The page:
Yep, I think he was definitely outside of his comfort zone, it took 10 minutes to get him 10ft across the drive and into the car. With him clipped in with his dog seatbelt, rear windows down an inch or two and sunroof open (aircon off at this point we can’t cool the planet) we went for a half hour drive. After some initial whining he settled down, I wouldn’t say he was enjoying it but he was hanging in there (not like he had a choice). After 15 minutes I pulled over, checked on him and gave him some water, he’s definitely outside his comfort zone.
By the time I’d got him back home and back in his safe space I had a happy, compliant little puppy again. I can only assume he decided there might still be a use for these peasants in his world. We’ll see how long it lasts!
On the same day of his first car drive, we shoved him back in the car and took him to the vet for his 2nd set of jabs and a quick check-over. We were sitting in the vet’s reception for a few minutes and I’ve got Archer in my arms, he can’t touch the floor, I’m not sure if it’s because it’s lava or germs. He’s being a good boy, or more specifically he’s freaking out quietly, looking for reassurance. There’s only one other animal in reception and it’s a stunning border collie with piercing blue eyes, being a very good boy, he’s just sitting on a seat waiting his turn. One day that could be us!
We get called in by the vet and I plonk Archer down on the table, expecting the mad scramble you usually get with vet visits, but he just sat there. For the entire session he just froze, even after being poked, prodded, injected and weighed (8.3kg at just over 10 weeks) he didn’t move, he didn’t whine, he just took it all in. I’ve never had a pet like him, and he’s undermining my tales of woe to the vet, clever bugger.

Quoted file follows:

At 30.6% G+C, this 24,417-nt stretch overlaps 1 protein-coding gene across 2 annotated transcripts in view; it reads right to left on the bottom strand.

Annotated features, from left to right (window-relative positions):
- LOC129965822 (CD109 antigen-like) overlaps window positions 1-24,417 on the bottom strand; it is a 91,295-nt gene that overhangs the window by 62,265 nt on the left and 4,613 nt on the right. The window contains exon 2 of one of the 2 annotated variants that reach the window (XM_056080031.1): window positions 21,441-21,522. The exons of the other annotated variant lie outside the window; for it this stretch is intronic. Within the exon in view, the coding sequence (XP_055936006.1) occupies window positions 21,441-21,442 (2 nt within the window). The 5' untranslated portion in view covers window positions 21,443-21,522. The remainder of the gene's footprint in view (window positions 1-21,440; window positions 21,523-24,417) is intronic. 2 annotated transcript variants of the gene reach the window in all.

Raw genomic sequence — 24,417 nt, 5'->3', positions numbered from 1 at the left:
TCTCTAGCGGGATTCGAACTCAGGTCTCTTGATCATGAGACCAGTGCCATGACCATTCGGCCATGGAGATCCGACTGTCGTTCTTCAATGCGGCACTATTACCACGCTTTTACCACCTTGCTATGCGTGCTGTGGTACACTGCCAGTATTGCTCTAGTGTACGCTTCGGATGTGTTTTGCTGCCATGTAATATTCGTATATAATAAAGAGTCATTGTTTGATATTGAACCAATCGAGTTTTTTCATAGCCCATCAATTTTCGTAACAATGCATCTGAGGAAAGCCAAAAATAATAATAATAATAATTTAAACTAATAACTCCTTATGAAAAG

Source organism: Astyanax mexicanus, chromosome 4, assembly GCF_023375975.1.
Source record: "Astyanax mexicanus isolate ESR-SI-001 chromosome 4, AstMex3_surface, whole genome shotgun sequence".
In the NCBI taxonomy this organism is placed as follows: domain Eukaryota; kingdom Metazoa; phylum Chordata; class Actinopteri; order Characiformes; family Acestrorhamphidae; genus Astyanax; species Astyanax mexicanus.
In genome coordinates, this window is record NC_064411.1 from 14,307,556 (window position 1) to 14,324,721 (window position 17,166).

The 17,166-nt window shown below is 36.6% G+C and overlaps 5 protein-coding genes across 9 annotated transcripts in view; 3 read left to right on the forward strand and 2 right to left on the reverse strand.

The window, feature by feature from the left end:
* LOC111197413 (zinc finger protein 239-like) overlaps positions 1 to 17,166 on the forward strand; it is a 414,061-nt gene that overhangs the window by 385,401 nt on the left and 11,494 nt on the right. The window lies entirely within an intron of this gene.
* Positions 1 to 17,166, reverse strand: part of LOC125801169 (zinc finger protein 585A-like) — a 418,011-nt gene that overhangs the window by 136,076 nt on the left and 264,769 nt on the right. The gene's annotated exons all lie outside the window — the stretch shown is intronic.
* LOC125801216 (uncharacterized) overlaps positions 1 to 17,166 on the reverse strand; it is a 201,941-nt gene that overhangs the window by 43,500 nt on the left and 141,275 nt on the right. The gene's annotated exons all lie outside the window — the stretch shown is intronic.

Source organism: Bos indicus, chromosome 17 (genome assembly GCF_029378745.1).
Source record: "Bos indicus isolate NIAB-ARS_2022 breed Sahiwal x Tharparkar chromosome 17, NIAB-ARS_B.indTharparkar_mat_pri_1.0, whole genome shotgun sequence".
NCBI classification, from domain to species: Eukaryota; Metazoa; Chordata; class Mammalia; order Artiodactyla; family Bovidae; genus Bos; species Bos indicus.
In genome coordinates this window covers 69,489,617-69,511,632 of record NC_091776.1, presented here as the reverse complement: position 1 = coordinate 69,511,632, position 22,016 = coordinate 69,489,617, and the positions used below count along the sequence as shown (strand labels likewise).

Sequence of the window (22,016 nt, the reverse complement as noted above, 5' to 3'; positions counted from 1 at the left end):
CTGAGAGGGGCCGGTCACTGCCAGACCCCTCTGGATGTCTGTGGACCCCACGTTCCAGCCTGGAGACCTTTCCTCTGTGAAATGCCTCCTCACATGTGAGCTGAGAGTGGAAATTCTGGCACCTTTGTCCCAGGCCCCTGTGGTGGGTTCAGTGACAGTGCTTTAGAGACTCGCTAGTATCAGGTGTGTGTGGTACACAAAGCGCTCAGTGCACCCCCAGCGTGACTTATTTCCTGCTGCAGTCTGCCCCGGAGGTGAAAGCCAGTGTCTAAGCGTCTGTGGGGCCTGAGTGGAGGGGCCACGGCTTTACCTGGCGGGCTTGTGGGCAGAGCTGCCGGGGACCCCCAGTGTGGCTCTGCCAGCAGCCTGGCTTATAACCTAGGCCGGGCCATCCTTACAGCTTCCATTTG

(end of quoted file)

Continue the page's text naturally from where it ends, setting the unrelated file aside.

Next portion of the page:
The vet checks Archer’s white puppy coat and spots something, out with a comb and wet tissue and sure enough, the poor sod has fleas in spite of having Frontline only 3 weeks earlier. Then the vet spots one of the little blighters and kills it. Damn! The chances are they are cat fleas, the cats had their treatment just before he turned up but with the weather as it is, it’s inevitable they’ll be in the house and garden. Ho hum! The vet gives us some better flea treatment that covers a bunch of doggy maladies. Fingers crossed it does the trick.
Other than a few extra passengers, the vet gives him a clean bill of health. We enquire about socialisation classes and luck out filling the last spot in the next class held at the clinic on the coming Monday, fantastic. He can terrorize something else for an hour and will learn to associate the vet with fun, what a great idea.
The last week has been tough on Archer and his staff. But just one week to go and he can finally go out into the big blue room proper and we can start having some real fun. Extra leash training this week in preparation, for freedom!